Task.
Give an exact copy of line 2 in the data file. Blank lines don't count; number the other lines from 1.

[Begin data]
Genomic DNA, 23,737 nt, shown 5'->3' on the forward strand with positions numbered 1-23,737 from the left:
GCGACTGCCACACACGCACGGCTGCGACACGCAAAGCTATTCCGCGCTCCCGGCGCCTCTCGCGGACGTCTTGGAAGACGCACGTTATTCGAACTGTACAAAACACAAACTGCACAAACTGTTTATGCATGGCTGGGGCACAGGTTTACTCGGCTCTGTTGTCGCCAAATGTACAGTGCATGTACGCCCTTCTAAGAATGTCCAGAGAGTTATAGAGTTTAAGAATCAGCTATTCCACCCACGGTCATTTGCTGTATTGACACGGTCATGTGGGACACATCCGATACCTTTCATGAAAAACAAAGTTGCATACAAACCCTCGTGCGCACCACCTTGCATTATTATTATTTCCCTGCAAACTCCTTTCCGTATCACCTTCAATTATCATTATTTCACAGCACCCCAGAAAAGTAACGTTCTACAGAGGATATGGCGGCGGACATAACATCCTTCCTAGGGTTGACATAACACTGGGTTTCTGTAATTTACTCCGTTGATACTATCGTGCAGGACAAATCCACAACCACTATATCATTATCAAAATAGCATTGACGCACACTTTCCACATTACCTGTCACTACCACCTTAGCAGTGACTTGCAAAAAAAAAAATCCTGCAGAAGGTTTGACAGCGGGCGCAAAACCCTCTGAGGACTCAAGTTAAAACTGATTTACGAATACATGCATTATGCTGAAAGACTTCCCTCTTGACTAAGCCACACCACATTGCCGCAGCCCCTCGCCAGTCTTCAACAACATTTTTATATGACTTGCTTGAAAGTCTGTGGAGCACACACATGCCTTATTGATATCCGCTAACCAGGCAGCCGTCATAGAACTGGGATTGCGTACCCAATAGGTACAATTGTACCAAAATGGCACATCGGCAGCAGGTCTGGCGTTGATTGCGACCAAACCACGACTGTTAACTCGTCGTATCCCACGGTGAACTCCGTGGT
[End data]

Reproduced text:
GCGACTGCCACACACGCACGGCTGCGACACGCAAAGCTATTCCGCGCTCCCGGCGCCTCTCGCGGACGTCTTGGAAGACGCACGTTATTCGAACTGTACAAAACACAAACTGCACAAACTGTTTATGCATGGCTGGGGCACAGGTTTACTCGGCTCTGTTGTCGCCAAATGTACAGTGCATGTACGCCCTTCTAAGAATGTCCAGAGAGTTATAGAGTTTAAGAATCAGCTATTCCACCCACGGTCATTTGCTGTATTGACACGGTCATGTGGGACACATCCGATACCTTTCATGAAAAACAAAGTTGCATACAAACCCTCGTGCGCACCACCTTGCATTATTATTATTTCCCTGCAAACTCCTTTCCGTATCACCTTCAATTATCATTATTTCACAGCACCCCAGAAAAGTAACGTTCTACAGAGGATATGGCGGCGGACATAACATCCTTCCTAGGGTTGACATAACACTGGGTTTCTGTAATTTACTCCGTTGATACTATCGTGCAGGACAAATCCACAACCACTATATCATTATCAAAATAGCATTGACGCACACTTTCCACATTACCTGTCACTACCACCTTAGCAGTGACTTGCAAAAAAAAAAATCCTGCAGAAGGTTTGACAGCGGGCGCAAAACCCTCTGAGGACTCAAGTTAAAACTGATTTACGAATACATGCATTATGCTGAAAGACTTCCCTCTTGACTAAGCCACACCACATTGCCGCAGCCCCTCGCCAGTCTTCAACAACATTTTTATATGACTTGCTTGAAAGTCTGTGGAGCACACACATGCCTTATTGATATCCGCTAACCAGGCAGCCGTCATAGAACTGGGATTGCGTACCCAATAGGTACAATTGTACCAAAATGGCACATCGGCAGCAGGTCTGGCGTTGATTGCGACCAAACCACGACTGTTAACTCGTCGTATCCCACGGTGAACTCCGTGGT